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10 Years Later Healing Continues for Our Nation and Hearts


Heart Health For World Trade Center First RespondersThis weekend and the following days will bring a tidal surge of commentary surrounding the ten-year anniversary of the World Trade Center attacks. The effect of this horrific event has surely become the touchstone of our society, filtering into each crevasse of every day American life.

For a certain population, however, the lingering effects of Sept. 11 go beyond the emotional and psychological, having manifested themselves in a very physical way. Last March, researchers from the Mount Sinai School of Medicine (a partner of LI Heart) released studies demonstrating an extremely high rate of heart problems in World Trade Center first responders.

More than 1,200 police officers took part in an 18-month-long program monitoring any potential heart conditions. It has been previously established that lung damage caused by prolonged smoking can lead to heart disease or failure, but physicians were unsure of how exposure to extreme dust and grit in an isolated event would impact cardiac health.

Researchers found that more than 60 percent of World Trade Center first responders had less-than-normal diastolic heart function, meaning the heart’s lower chambers were unable to fully relax. This portion of the study group represented a more than eight-fold increase from the general population where only 7 percent of people suffer from diastolic dysfunction.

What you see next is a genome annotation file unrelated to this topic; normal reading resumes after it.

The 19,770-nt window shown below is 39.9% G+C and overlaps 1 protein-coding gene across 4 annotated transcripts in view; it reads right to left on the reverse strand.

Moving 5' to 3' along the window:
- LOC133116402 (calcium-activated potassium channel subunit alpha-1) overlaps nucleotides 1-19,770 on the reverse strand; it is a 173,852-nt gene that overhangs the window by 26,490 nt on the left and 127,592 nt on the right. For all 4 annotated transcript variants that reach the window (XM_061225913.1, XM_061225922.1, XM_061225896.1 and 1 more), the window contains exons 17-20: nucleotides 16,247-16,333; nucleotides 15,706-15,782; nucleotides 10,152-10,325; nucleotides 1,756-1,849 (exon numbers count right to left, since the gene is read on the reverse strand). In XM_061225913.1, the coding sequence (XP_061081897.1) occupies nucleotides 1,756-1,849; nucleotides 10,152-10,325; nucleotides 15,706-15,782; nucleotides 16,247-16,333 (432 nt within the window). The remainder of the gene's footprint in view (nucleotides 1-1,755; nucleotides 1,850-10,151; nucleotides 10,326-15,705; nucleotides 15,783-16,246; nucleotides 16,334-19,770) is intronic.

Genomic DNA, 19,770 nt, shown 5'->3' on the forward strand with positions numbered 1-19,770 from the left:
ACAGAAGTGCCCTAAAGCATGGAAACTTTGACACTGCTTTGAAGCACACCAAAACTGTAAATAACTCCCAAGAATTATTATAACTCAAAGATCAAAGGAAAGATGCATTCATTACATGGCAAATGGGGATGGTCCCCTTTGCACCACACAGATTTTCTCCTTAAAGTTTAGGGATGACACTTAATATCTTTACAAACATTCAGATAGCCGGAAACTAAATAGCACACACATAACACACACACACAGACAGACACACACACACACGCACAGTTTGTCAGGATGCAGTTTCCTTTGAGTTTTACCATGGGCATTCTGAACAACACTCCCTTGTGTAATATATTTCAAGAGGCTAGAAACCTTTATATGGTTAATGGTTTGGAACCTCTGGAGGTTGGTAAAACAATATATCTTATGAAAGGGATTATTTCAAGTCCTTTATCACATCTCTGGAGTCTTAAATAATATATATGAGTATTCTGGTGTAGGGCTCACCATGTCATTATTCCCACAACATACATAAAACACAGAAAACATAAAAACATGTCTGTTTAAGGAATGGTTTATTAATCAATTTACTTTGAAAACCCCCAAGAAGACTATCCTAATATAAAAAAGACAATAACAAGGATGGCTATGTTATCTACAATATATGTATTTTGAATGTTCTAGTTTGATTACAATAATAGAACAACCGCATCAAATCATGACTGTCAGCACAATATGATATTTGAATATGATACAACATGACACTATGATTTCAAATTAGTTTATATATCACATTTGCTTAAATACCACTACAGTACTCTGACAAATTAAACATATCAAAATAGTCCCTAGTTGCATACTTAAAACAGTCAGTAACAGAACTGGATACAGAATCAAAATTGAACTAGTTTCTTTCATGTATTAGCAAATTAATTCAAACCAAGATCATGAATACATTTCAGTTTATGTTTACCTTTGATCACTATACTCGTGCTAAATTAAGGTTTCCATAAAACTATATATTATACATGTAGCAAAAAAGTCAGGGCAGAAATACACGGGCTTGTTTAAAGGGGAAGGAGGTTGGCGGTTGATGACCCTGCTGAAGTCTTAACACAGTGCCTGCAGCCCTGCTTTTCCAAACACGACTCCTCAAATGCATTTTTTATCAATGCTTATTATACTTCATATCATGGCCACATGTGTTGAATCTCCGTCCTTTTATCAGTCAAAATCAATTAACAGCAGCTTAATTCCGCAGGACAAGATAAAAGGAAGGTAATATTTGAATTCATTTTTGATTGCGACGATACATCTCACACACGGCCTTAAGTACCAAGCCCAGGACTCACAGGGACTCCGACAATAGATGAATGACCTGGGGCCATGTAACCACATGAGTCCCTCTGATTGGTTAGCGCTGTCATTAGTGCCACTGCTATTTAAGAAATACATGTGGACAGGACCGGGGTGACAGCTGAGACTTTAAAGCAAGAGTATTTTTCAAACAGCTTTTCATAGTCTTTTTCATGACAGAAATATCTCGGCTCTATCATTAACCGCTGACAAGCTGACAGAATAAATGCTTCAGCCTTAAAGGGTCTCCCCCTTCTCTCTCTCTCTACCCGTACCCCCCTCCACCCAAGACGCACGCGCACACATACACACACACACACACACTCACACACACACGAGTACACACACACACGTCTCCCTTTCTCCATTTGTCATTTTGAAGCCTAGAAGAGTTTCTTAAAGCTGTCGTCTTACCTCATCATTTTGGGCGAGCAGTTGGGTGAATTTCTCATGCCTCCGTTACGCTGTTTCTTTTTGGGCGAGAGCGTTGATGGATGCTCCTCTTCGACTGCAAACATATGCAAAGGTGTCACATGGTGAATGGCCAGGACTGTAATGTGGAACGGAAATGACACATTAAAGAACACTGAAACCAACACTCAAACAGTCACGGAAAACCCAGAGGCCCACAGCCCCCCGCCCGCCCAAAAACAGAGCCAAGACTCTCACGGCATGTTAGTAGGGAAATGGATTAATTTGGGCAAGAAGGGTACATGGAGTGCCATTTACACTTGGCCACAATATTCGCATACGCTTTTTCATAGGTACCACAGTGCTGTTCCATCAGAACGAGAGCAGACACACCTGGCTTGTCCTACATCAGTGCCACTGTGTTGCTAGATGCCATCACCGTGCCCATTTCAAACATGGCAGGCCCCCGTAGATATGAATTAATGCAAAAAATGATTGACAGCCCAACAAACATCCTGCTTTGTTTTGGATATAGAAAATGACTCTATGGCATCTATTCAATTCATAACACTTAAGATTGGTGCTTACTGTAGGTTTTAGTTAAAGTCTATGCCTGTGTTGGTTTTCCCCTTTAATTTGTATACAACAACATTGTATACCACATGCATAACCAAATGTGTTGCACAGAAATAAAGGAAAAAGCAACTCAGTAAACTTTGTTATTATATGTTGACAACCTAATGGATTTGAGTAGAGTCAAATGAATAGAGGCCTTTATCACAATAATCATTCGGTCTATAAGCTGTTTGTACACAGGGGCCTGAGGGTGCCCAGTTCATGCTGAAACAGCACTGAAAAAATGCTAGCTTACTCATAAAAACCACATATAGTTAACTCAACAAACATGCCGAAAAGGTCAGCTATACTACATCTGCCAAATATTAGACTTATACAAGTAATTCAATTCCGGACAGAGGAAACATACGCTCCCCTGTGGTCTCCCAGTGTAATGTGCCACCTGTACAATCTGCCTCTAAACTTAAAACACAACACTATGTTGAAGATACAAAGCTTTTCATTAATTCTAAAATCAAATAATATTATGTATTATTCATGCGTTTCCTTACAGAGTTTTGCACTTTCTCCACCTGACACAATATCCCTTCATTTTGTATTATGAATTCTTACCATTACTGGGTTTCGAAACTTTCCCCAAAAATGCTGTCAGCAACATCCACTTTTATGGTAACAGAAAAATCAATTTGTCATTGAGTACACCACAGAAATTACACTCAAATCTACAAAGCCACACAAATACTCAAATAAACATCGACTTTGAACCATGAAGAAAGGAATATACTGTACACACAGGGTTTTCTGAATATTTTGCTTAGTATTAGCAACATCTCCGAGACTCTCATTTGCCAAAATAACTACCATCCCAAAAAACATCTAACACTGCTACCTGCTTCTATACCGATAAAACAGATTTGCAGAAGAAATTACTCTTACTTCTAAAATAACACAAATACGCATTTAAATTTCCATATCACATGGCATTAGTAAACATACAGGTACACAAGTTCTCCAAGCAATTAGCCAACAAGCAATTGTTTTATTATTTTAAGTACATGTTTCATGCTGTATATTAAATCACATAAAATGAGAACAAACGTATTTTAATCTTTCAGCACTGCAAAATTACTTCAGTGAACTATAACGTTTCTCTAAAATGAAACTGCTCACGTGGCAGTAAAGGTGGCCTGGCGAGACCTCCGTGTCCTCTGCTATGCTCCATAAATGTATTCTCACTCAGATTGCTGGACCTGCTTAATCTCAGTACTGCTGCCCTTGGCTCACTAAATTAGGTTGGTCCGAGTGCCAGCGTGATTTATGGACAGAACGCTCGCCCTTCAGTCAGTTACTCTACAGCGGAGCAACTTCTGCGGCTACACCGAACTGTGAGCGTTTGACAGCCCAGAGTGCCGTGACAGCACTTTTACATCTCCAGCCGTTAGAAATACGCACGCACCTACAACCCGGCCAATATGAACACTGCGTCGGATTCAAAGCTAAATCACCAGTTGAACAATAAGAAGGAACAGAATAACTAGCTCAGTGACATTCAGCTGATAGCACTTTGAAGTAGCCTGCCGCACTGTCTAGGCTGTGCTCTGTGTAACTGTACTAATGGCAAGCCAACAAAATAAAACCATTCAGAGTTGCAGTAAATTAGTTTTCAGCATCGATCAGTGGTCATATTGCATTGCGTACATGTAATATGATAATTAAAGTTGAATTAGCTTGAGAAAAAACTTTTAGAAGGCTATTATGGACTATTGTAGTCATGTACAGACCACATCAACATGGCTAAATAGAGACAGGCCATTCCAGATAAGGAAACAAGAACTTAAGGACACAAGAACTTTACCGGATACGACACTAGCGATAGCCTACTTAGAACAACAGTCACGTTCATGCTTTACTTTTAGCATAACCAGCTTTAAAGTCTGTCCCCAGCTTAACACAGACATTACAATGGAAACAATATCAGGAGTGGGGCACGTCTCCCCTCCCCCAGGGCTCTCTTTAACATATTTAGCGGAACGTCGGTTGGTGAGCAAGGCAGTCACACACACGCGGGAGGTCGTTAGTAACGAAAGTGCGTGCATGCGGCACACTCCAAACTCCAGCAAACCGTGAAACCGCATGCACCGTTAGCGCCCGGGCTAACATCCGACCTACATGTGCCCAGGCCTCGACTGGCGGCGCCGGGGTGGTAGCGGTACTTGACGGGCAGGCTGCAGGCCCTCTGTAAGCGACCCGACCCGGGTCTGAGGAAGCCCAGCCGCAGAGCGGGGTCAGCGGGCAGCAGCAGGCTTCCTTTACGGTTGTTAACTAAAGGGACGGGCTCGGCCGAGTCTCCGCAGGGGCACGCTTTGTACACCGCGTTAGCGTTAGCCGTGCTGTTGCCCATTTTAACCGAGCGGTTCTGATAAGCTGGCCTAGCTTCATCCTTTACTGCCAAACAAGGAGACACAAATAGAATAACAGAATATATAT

Having diastolic dysfunction can mean that blood is backing up into the lungs, reducing lung capacity over time. While the exact cause of this dysfunction was not determined in the study, researchers suggested that such an intense exposure to inhaled debris could drastically impact heart abnormalities.

Even people who weren’t on the scene at Ground Zero were at a higher risk for heart attacks following that day. Studies at several New York hospitals found that the incidence of heart attacks increased by anywhere from 35-100% in the month after Sept. 11. While many of these heart attack victims were not physically affected by the attacks, the psychological effects of the aftermath and ongoing television reports caused their symptoms to rapidly develop.

Just like prolonged stress from job tension or financial worries can wear down your overall health, a sudden, intense event can compound any underlying conditions and cause your body to go into cardiac arrest.

The most important takeaway from these findings is that people need to recognize and acknowledge the real impact emotional events can have on them. Whether you have lived through a devastating tragedy or you are dealing with the everyday stresses of life, taking care of yourself and your heart should be a top priority.

If you are a 9/11 survivor with questions about your heart health or if you just want to learn more about how your lifestyle is affecting your well-being, contact one of our local cardiologists today.

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